New openings: Hyperlocalism and why it pays to be picky

Operators seeking to optimise new openings strategies in a fiercely competitive market need a hyperlocal understanding of target consumers, says CGA's Graeme Loudon.
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Operators seeking to optimise new openings strategies in a fiercely competitive market need a hyperlocal understanding of target consumers.

That was one of the messages from CGA’s commercial director Graeme Loudon at the Future of Finance seminar in mid-June. He said traditional site selection factors like local demographics, footfall, market mix and sales history remained crucial, but stressed that knowledge now needs to drill right down to postcode level if risk is going to be reduced in new openings.

Hyperlocal analysis is particularly important at a time when intense competition has led to saturation in some places, and to closures, CVAs and administrations from a host of high profile casual dining operators. This saturation is illustrated by CGA’s Outlet Index data showing how the ratio of people to restaurants across the top 10 urban areas outside London has tumbled—from one site per 2,600 people in 2005 to one per 1,890 now.

Competition has been further intensified by the rise of ‘third space’ concepts like street food and food halls, Loudon told Future of Finance. These have stolen share from restaurants, pubs and bars in some places, but in others they have had a ‘halo’ effect, inspiring fresh local interest in eating and drinking out, and prompting other operators to open nearby too. That has been the case in Altrincham, for example, where a food-orientated market hall has acted as an anchor site and created growth for the market as a whole.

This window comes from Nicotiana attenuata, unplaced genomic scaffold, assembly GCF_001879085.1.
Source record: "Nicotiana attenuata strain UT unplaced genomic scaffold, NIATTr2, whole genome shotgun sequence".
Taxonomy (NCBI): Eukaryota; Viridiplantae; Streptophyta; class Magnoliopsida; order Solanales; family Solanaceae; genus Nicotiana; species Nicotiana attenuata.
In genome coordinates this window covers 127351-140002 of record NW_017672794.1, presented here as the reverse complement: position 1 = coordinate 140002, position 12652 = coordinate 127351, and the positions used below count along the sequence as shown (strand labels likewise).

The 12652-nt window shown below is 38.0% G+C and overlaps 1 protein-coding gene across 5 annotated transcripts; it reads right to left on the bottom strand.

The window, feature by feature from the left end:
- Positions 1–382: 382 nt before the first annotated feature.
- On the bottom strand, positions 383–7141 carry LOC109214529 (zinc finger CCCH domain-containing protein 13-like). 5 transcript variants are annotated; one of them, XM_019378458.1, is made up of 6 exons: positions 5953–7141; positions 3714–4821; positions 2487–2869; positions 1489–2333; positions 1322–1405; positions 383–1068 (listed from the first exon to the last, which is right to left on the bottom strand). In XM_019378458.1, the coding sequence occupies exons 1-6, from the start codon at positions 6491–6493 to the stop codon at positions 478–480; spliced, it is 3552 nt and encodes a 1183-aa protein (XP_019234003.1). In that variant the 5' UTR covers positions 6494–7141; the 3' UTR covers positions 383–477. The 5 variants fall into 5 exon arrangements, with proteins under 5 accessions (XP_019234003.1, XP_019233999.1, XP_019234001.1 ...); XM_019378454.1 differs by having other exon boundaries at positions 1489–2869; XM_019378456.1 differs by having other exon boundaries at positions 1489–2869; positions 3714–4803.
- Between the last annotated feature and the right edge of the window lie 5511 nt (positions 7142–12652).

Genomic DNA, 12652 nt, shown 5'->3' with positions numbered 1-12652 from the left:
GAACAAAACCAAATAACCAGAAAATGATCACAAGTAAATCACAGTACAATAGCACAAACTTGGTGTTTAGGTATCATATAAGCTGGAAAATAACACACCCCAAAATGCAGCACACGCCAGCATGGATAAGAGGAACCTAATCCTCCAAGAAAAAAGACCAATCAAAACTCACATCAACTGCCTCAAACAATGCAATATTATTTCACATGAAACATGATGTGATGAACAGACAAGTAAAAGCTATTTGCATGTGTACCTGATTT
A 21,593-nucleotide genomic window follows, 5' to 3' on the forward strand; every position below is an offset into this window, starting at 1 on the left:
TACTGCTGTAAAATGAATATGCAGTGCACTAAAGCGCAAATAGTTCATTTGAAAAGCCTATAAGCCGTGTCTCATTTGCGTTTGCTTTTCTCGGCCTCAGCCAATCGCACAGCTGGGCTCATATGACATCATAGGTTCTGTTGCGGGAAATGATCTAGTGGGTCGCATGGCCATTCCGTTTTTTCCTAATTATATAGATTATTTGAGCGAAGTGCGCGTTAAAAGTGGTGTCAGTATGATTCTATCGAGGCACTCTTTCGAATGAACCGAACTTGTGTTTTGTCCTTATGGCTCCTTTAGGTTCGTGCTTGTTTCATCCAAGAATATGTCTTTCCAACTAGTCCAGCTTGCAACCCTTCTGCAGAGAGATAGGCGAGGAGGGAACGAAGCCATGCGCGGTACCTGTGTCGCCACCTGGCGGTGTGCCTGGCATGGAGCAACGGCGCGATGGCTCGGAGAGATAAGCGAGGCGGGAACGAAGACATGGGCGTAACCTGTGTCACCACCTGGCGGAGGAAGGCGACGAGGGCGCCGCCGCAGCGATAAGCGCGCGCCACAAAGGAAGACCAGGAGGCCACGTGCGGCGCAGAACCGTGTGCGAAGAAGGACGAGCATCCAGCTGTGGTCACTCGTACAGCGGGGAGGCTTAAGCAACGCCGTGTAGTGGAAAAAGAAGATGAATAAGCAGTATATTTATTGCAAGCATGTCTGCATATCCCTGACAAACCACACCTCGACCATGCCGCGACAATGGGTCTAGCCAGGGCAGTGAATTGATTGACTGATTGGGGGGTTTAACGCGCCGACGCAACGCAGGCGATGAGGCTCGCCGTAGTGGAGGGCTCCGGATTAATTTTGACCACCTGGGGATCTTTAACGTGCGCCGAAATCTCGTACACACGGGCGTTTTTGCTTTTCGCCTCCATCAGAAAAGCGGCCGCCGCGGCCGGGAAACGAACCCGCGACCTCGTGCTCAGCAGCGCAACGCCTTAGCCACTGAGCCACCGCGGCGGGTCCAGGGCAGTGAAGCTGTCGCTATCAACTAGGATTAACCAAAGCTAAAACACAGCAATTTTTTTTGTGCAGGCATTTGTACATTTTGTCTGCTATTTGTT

Overlaying destinations like this with CGA’s consumer segmentation tools, which break down people by out-of-home eating and drinking habits as well as demographics, is a powerful way for operators to decide whether they are suitable for new openings. For instance, Altrincham over-indexes on CGA’s ‘Carefree Dolce Vitas’ segment—older, affluent and discerning consumers who eat and drink out regularly—which identifies it as a place with potential for premium bars and restaurants which the market hall has helped realise.

Consumer segmentation can help with ranging and pricing decisions too, since consumer segments vary widely in their levels of experimentation and sensitivity to price.

As Loudon told Future of Finance: “It’s so important now to invest in the right locations… but you need to consider the hyperlocal consumer and want they want.”

For more about how CGA’s consumer segmentation tools can help optimise openings, pricing, ranging strategies and much more, click here or email


Future of Finance was supported by Caterer.comCoffer Corporate LeisureFourthFreethsOdgers BerndtsonRSM and Zonal.

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